In nursing, we have the privilege to witness many special events in the lives of our patients. This is especially true in hospice care, when the nurse has the opportunity to work with patients and families as they struggle with many issues at the end of life.
I DON’T WANT MY DAUGHTER TO BE ALONE
Maggie Jones was a 78-year-old patient with metastatic breast cancer who was admitted to our home hospice program. It was clear to see that a major focus of Maggie’s life was her only daughter. Maggie made it clear early on that she did not want her daughter to be alone with her when she died. As time progressed and my relationship with Maggie grew, she wanted me to reassure her that I would be present – with her daughter – when she died. But as a home hospice nurse rotating on-call responsibilities, I knew I might not be present at the time of her actual death. I couldn’t promise her that I’d be there.
DEATH WAS QUICKLY APPROACHING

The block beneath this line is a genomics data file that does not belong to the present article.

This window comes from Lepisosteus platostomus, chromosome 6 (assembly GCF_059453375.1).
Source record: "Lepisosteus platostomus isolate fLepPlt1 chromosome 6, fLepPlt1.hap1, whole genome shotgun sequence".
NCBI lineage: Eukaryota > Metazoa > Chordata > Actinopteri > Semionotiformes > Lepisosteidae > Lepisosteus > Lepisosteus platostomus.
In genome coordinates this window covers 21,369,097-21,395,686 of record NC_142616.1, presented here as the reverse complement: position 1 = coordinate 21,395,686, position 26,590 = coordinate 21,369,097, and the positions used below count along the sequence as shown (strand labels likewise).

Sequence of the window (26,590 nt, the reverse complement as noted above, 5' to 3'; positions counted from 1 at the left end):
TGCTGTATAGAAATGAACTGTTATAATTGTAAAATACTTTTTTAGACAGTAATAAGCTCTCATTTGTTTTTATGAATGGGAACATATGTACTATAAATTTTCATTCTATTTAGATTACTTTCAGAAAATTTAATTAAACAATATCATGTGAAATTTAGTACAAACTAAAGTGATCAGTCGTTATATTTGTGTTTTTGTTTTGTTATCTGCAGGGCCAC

After three months of care, Maggie had a change in her condition. She was no longer responsive to verbal stimuli and death was quickly approaching. Her daughter called the on-call nurse who quickly made a home visit. Yet Maggie was holding on and would not let go. After six hours, the on-call nurse called me to make me aware of the situation. I quickly made a home visit and sat by Maggie’s bed. I held her hand and told her that I was there. Maggie took her last breath with me – and her daughter – by her side.
WHAT I LEARNED
I learned a great lesson from Maggie about death and motherhood. Even in death, she gave her daughter a gift. Maggie held on to ensure that she had the support system she wanted there for her daughter. As a nurse, I often think of how fortunate I am to be witness to the many life-changing events in the lives of my patients. There are few professions that offer such benefits.